Ideally, these conversations should take place before parents are in need of financial and caregiving assistance. By discussing sensitive issues like these ahead of time, adult children and parents can start to devise a plan for their finances and caregiving before the parents actually need assistance. This can help reduce some of the stress and strain felt by many sandwich generation families.
We can help you plan to meet the financial challenges presented by supporting aging parents while also raising a family. Please at call us at (973) 525-1000 or send an email to email@example.com if you’d like to discuss your situation.
About Brannon Fisher
Brannon joined Simon Quick in April of 2019 and helped extend the firm’s reach into the Rocky Mountain region by establishing an office in Denver. He is responsible for new business development and works closely with the New Jersey-based Client Advisory teams to provide ongoing services to our valued clients. Brannon holds degrees from Colgate University, CU-Boulder, and Dominican University of California. He remains involved with higher education by volunteering for Greenhouse Scholars as a mentor, career advisor and selection committee member. Brannon, his wife Mandy, and his daughters Waverly and Layla enjoy a variety of active outdoor pursuits and host a revolving cast of foster pets for Mandy’s nonprofit animal rescue, Old Dogs New Digs. To learn more about Brannon, connect with him on LinkedIn.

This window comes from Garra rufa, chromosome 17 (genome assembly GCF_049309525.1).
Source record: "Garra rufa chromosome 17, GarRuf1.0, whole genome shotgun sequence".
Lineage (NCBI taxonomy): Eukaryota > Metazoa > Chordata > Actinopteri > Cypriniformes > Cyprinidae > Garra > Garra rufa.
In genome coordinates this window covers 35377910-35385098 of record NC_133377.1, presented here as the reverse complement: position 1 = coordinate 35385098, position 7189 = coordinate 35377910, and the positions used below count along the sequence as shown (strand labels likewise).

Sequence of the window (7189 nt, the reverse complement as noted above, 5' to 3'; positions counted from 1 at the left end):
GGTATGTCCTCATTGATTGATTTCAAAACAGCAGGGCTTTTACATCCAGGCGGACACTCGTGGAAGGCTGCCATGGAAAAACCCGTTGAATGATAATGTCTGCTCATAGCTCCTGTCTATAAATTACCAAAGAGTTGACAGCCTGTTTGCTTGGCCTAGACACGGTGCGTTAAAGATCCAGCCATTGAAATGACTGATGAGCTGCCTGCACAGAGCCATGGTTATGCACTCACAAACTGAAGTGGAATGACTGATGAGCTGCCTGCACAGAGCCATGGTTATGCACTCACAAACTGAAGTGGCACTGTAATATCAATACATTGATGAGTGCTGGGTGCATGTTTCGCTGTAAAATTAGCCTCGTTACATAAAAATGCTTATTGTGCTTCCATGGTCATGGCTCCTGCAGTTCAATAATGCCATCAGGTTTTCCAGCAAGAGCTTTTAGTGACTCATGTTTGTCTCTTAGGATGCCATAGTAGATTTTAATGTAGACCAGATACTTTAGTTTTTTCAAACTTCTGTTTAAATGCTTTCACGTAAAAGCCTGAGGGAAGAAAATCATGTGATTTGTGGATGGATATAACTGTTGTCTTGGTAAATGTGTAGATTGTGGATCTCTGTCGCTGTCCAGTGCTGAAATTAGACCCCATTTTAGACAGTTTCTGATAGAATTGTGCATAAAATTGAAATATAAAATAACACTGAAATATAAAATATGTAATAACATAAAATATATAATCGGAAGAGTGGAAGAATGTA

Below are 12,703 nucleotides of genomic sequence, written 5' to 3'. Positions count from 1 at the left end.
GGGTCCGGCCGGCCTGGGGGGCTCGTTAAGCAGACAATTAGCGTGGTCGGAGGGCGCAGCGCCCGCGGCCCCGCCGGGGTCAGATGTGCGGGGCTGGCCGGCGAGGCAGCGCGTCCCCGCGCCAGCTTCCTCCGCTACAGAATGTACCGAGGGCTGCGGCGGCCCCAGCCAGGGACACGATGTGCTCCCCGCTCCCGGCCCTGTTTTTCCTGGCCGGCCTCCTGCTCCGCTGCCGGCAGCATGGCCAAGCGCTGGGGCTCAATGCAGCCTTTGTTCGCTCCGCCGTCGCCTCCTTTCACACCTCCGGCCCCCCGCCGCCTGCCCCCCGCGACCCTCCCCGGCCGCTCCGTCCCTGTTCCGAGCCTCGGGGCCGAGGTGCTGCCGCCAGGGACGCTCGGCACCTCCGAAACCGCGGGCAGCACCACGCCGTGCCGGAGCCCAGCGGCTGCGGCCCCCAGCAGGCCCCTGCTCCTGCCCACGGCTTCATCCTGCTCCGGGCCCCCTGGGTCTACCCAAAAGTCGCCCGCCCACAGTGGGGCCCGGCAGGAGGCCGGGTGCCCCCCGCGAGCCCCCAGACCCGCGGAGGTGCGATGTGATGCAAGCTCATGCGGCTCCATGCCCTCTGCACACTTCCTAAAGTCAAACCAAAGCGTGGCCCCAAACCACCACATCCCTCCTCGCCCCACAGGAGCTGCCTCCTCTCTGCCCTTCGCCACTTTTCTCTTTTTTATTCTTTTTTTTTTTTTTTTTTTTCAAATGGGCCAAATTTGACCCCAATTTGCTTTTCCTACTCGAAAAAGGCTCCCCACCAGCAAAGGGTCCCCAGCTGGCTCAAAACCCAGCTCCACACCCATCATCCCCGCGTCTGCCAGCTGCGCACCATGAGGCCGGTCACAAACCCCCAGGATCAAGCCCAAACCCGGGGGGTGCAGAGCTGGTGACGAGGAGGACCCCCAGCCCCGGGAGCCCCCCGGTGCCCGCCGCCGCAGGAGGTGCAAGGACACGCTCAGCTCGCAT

Simon Quick is an SEC registered investment advisor with offices in Morristown, New Jersey; Chattanooga, Tennessee; and Denver, Colorado. A copy of our written disclosure brochure discussing our advisory services and fees is available upon request. References to Simon Quick as being "registered" does not imply a certain level of education or expertise. No information provided shall constitute, or be construed as, an offer to sell or a solicitation of an offer to acquire any security, investment product or service, nor shall any such security, product or service be offered or sold in any jurisdiction where such an offer or solicitation is prohibited by law or registration. Additionally, no information provided in this report is intended to constitute legal, tax, accounting, securities, or investment advice nor an opinion regarding the appropriateness of any investment, nor a solicitation of any type. Past performance may not be indicative of future results. Different types of investments involve varying degrees of risk. It should not be assumed that future performance of any specific investment or investment strategy will be profitable, equal any corresponding indicated performance level(s), be suitable for your portfolio or individual situation, or prove successful.